Ever hear that country song, "Life's a Dance"? "Life's a dance, you learn as you go..." Very, very true. Half the joy of living at the Shady Rest is being allowed, privileged, if you will, to watch the Dance - the interaction of species and personalities.
Sometimes, George gets irritated with Archie. George, not realizing Archie can't see either, takes offense when Archie runs into him, and sometimes harsh words ensue (always on George's side - Archie's middle name is "Mild" and he never gets upset.) Then the music changes and, as tonight, they sit, shoulder to shoulder, in companionable peace.
The cats join the dance too. Spare loves dogs, all dogs, and even more so his pugs. Spencer will be sitting in the kitchen and Spare will sidle up to him. He circles, a feline do-si-do, rubbing against Spencer's chest, purring in time, bowing on the turns.
Riddi, our guest kitty (belongs to the kid who used to live here - long story) prefers teasing dogs to cuddling them. I'm trying to convince her that hiding up on the dining room chair seat and poking George in the head as he goes by is not the friendliest of games, but she remains unpersuaded. It's becoming their little ritual. As long as she continues to be quick enough to keep him from catching her at it, I'll let them work it out.
Dancing... Last Friday, we went to Dogs on the Deck - a local bar opens their deck space once a month in the summer to Ohio Pug Rescue, allowing us to come, have fun, share the profits and make some money with grab bag sales and a raffle. We get to bring our pugs to join the other dogs playing on the deck, and to show off our fosters in hopes of finding them interested possible homes. Cj and I didn't get to bring one of the Shady Rest boys, because we had to go right after work, but we were fortunate to be sharing a table with an adorable, older pug named Harvey. Small, cobby and devilishly handsome, Harvey charmed the socks off anyone who approached the table (paying particular attention to the people carrying pizza or nachos...). Music played, a variety of types and styles to suit everyone. Then it happened. The first notes of Harry Belafonte's "Banana Boat Song" wafted through the air. A lovely young woman from the next table over, who'd been flirting with Harvey for some time, approached Harvey's parents and politely said she'd like a dance partner, and was Harvey available? He was, so carefully, she swooped him up in her arms. With one paw on her shoulder and one paw in her hand, gazing raptly into her eyes, Harvey showed no sign of fear or discomfort, only a joy that was mirrored in her smile.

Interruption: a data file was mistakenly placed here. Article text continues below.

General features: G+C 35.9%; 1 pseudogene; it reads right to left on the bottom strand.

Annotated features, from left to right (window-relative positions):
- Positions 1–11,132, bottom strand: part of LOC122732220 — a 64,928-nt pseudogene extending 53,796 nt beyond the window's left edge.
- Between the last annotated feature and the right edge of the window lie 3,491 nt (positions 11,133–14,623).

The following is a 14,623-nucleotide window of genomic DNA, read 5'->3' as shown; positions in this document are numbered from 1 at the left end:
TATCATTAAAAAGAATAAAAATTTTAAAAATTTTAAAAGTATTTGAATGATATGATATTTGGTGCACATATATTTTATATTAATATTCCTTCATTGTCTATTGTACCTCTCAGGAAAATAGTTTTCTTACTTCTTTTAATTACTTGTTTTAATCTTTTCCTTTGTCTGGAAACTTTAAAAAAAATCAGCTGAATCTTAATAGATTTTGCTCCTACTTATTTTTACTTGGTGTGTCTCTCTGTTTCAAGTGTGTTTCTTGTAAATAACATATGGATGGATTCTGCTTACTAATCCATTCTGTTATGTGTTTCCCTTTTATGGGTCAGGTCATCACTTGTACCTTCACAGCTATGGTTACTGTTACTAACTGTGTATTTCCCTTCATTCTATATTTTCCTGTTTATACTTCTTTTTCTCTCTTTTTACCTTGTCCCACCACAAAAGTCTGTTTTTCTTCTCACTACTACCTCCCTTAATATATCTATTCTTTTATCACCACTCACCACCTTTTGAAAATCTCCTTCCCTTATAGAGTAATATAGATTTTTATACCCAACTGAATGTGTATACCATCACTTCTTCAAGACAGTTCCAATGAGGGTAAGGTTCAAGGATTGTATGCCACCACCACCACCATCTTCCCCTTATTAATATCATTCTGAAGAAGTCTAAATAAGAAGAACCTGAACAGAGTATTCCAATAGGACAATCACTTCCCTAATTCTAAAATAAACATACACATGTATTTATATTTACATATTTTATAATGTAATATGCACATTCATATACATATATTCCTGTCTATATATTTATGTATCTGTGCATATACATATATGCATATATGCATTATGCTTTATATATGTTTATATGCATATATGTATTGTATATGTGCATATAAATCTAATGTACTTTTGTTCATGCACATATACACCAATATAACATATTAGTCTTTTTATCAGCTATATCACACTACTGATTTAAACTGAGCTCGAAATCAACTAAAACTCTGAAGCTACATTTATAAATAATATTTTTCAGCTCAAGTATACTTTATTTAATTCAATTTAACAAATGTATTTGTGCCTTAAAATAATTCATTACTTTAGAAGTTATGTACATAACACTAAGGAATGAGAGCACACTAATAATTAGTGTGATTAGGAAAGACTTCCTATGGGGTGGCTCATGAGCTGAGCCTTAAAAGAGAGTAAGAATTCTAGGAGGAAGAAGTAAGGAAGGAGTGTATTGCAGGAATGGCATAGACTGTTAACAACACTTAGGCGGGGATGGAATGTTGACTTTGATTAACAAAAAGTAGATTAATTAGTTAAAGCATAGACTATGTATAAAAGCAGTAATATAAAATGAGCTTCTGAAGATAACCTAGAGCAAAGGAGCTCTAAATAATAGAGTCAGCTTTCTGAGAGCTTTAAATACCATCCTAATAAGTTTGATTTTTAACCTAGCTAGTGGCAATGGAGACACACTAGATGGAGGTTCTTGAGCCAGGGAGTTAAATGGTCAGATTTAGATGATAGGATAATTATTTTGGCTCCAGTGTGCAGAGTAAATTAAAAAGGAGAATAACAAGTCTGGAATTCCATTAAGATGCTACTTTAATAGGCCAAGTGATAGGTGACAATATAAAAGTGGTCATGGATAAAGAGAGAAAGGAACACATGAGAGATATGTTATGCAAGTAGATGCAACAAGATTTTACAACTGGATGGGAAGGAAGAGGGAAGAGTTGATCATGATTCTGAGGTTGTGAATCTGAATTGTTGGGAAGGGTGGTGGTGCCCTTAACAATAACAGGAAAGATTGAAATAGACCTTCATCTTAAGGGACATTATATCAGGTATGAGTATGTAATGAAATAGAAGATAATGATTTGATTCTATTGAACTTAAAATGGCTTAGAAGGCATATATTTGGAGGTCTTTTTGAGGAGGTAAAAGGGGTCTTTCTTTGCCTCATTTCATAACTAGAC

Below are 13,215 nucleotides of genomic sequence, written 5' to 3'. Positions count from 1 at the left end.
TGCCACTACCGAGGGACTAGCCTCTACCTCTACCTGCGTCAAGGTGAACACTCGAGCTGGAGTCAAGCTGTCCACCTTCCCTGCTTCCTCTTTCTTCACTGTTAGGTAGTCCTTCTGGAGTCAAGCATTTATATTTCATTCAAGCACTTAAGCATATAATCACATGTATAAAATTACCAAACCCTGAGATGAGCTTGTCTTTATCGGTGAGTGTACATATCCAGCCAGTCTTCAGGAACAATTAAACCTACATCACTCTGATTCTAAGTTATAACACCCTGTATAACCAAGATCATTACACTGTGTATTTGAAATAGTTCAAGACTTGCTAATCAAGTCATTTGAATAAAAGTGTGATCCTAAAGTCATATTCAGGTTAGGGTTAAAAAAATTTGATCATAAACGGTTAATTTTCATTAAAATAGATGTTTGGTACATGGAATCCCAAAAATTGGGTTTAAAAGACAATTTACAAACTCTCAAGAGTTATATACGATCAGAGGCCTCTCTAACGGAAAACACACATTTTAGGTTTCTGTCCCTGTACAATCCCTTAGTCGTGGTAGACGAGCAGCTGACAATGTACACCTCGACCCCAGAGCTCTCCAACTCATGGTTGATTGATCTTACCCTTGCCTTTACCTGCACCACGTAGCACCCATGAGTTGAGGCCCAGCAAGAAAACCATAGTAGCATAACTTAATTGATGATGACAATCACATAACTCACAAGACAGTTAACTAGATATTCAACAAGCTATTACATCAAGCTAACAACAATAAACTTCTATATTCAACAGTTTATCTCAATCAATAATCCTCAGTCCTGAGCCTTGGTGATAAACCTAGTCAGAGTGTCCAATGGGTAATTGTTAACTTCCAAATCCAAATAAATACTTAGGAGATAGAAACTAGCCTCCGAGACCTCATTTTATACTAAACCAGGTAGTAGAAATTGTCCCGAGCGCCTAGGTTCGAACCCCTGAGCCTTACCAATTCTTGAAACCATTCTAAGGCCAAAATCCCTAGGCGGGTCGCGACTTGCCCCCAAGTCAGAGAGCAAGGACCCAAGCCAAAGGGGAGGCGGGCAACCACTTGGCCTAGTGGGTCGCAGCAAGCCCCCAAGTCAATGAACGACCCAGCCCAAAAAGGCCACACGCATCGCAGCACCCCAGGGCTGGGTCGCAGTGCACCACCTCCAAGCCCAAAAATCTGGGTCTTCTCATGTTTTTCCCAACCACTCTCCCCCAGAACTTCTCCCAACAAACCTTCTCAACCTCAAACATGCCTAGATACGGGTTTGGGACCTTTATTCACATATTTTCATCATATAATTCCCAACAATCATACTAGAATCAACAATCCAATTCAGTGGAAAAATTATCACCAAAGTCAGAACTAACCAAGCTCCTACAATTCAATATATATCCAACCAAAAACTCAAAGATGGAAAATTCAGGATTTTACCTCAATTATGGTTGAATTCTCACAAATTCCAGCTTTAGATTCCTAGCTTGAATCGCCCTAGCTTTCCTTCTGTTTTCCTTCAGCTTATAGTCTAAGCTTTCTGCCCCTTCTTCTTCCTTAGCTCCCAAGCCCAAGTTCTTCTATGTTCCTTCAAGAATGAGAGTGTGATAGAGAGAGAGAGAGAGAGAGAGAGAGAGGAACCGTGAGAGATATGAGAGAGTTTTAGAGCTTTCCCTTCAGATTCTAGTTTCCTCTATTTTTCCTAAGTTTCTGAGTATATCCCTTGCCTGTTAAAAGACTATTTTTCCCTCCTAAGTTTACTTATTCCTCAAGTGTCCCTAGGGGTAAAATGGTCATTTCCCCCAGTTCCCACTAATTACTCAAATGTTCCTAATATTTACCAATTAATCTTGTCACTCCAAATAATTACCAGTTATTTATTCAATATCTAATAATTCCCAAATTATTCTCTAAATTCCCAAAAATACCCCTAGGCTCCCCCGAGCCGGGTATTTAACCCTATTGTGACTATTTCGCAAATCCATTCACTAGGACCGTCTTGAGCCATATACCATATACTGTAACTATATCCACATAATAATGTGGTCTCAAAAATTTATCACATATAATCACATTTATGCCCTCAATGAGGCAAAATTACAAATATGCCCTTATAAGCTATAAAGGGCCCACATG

"Six foot" (lean left),
"seven foot" (lean right),
"eight foot" (straighten up),
"Bunch!" (Up Harvey went, lifted briefly up in the air),
"Daylight come" (spin around) "and me wanna go home" (full dip.)
Together they danced, in tune with the music and with each other. Harvey was completely relaxed, trusting this stranger completely, full eye contact the whole time. They both smiled at each other, joined by everyone around who stopped eating, drinking and talking, to watch. At the last "me wanna go home" she dipped him again, planted a kiss on his nose, and returned him to his mom.
The dance. People ask me sometimes, "Why do you keep taking in seniors? They die so soon. It has to hurt," and indeed, it does. Still, to quote another country song, "I could have missed the pain, but I'd have had to miss the dance." I wouldn't have missed a step I've shared with these guys, the present and the lovingly remembered.
Y'all take care, and if you have the choice, I hope you dance.